Holiday differential pay is in addition to base pay, and in addition to any applicable shift differential. Each holiday covers the 24-hour period that begins at midnight on the actual holiday, and ends at 11:59 p.m. on the same day. Holiday differential pay only applies to the hours worked during that 24-hour period. Employees who work on other designated holidays (such as July 3 if July 4 falls on a Saturday, or the other days of winter break, such as December 27) are eligible for alternate time off (or straight time pay in lieu of the holiday) but not holiday differential, which only applies to the actual holidays noted above.
Employees who are on call during the 24-hour holiday period receive holiday differential only for the hours they actually work if they are called in.
Hourly-paid employees who normally work shifts of more than eight hours per day may use PTO to supplement the additional hours needed to meet their normal hours when taking a Vanderbilt recognized holiday; however, they are not required to do so. For example, an employee who normally works 40 hours a week as four 10-hour days receives 1/5 of their regular work schedule as holiday pay (8 hours) and may use PTO to make up the other two hours if a holiday falls on a day they would ordinarily work.
Departments are responsible to ensure that employees record holiday time off correctly. Hourly-paid employees should use the holiday earnings code when reporting time in e-Timesheet. Exempt employees should use the holiday code when reporting time off in the Exempt Time Off (ETO) system. For time reporting, see the Hours of Work policy.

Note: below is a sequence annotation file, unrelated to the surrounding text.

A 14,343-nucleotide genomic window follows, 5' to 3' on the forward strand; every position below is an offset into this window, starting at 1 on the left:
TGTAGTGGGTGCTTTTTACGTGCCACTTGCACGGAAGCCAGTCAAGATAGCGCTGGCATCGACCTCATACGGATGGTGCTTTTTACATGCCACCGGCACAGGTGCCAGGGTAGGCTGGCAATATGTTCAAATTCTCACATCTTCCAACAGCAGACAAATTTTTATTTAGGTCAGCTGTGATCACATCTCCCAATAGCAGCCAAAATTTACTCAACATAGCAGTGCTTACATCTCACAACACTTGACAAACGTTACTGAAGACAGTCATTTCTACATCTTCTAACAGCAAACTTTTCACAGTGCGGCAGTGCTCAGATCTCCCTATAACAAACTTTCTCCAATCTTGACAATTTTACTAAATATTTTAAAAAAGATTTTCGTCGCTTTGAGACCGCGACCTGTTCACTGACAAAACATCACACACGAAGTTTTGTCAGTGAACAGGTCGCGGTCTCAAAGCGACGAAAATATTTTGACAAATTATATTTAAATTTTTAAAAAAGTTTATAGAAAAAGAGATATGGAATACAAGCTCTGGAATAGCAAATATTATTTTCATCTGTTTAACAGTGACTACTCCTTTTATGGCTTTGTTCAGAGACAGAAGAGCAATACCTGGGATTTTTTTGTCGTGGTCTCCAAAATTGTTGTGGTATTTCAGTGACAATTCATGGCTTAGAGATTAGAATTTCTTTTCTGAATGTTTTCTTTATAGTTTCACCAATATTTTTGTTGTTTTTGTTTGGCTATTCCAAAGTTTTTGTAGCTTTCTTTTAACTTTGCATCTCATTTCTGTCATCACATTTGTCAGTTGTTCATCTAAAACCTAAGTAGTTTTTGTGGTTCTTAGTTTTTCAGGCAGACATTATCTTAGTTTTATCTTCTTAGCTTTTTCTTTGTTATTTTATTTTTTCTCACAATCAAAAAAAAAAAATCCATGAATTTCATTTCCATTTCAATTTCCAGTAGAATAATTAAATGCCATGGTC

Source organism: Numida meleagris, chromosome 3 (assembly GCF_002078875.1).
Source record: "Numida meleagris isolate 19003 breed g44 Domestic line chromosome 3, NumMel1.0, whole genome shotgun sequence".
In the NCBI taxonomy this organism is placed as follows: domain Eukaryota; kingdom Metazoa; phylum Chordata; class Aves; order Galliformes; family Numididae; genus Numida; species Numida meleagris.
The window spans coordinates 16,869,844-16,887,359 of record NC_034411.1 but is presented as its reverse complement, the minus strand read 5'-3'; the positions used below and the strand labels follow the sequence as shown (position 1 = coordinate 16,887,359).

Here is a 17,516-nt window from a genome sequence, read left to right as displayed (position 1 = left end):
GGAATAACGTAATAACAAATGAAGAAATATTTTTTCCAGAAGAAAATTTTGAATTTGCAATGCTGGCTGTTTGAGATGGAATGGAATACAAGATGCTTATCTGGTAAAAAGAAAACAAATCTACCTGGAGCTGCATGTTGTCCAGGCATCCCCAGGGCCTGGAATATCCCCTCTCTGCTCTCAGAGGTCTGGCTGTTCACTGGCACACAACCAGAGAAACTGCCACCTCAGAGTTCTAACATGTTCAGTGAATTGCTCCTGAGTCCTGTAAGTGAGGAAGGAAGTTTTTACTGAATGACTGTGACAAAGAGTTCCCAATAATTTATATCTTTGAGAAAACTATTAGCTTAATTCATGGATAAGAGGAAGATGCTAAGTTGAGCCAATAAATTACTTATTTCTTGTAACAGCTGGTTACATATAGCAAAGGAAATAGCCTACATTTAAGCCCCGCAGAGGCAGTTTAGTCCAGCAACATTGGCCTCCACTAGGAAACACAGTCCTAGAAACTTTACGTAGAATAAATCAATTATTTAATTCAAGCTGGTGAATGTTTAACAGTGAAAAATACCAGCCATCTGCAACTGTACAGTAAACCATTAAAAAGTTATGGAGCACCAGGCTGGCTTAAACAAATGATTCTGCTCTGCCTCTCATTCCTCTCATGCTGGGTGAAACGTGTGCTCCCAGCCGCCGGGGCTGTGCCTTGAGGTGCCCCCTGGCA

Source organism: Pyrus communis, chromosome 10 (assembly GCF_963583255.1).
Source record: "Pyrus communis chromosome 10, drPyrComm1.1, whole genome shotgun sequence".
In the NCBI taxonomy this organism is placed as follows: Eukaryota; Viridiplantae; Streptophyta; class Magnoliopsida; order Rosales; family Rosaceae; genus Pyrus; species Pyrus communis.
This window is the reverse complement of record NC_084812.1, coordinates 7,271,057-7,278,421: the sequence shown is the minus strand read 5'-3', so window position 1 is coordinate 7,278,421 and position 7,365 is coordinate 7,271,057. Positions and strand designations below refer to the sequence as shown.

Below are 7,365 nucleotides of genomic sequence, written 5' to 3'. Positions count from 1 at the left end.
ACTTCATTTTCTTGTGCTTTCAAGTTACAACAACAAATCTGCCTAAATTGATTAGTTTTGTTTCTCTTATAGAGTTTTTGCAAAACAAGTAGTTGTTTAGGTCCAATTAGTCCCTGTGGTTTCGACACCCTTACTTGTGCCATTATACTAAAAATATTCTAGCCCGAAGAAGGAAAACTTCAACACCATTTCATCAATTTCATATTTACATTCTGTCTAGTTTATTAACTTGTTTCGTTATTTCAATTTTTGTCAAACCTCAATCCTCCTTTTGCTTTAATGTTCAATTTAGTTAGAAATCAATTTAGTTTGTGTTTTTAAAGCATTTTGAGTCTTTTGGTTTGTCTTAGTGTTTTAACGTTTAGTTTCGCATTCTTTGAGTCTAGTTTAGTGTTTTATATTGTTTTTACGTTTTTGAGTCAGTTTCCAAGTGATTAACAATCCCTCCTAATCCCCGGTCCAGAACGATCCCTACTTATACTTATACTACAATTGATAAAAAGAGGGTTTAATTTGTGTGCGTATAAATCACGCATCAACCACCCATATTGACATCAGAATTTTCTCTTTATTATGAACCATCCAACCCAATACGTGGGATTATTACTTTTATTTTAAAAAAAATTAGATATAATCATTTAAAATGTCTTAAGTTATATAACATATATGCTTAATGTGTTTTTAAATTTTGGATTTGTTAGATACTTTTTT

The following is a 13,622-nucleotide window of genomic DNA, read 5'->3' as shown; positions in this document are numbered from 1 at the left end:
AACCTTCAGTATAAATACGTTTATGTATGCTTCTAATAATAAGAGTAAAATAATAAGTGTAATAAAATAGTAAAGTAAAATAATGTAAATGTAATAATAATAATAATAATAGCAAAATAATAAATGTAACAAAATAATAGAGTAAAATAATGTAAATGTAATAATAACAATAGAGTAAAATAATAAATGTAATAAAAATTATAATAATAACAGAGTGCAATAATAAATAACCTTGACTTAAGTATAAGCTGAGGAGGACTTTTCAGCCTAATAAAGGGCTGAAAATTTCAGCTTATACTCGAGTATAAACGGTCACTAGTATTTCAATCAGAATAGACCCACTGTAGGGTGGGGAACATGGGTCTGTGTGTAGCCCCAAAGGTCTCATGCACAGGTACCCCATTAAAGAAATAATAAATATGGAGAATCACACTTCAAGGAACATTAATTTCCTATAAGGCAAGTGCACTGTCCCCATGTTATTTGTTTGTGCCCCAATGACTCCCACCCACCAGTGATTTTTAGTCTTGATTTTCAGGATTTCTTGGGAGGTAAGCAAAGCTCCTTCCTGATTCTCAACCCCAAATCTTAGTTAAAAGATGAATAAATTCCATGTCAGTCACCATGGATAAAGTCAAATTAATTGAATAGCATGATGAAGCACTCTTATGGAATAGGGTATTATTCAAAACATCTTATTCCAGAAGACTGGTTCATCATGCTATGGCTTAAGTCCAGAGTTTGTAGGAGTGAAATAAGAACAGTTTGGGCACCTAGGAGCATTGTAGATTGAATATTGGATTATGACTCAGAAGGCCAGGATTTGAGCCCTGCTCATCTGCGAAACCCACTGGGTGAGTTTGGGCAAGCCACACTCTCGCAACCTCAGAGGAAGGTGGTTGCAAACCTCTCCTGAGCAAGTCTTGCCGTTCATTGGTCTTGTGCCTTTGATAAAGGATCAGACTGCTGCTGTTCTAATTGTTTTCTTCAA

FMLA and Other Medical Leaves
Employees in a paid status while on FMLA or other approved medical leave (e.g., using PTO, parental leave or grandfathered sick time) are eligible for holiday time off. Employees on an unpaid medical leave status do not earn and cannot take holiday time off.
Time that employees are not scheduled to report for work is not counted toward against FMLA leave limits. If the University “closes,” and employees are not expected to report for work for one or more weeks (e.g., during winter break), the weeks that the University is closed does not count as one of the 12 weeks of FMLA entitlement. See the FMLA policy for more information.
University holidays that fall during the two-week (14 calendar day) waiting period for short-term disability (STDI) can be counted toward the 14 calendar day wait as long as the employee is in an active, paid status on the day before and after the holiday, such as using PTO or parental leave.
Employees do not accrue holidays that fall during STDI (which is technically an unpaid status, even though the employee is receiving an STDI benefit) or any other unpaid leave period to use at another time.
This policy is intended as a guideline to assist in the consistent application of University policies and programs for employees. The policy does not create a contract implied or expressed, with any Vanderbilt employees, who are employees at will. Vanderbilt reserves the right to modify this policy in whole or in part, at any time, at the discretion of the University.
Approved by Barbara Carroll, Chief Human Resources Officer and Associate Vice Chancellor
Approved by Eric Kopstain, Vice Chancellor for Administration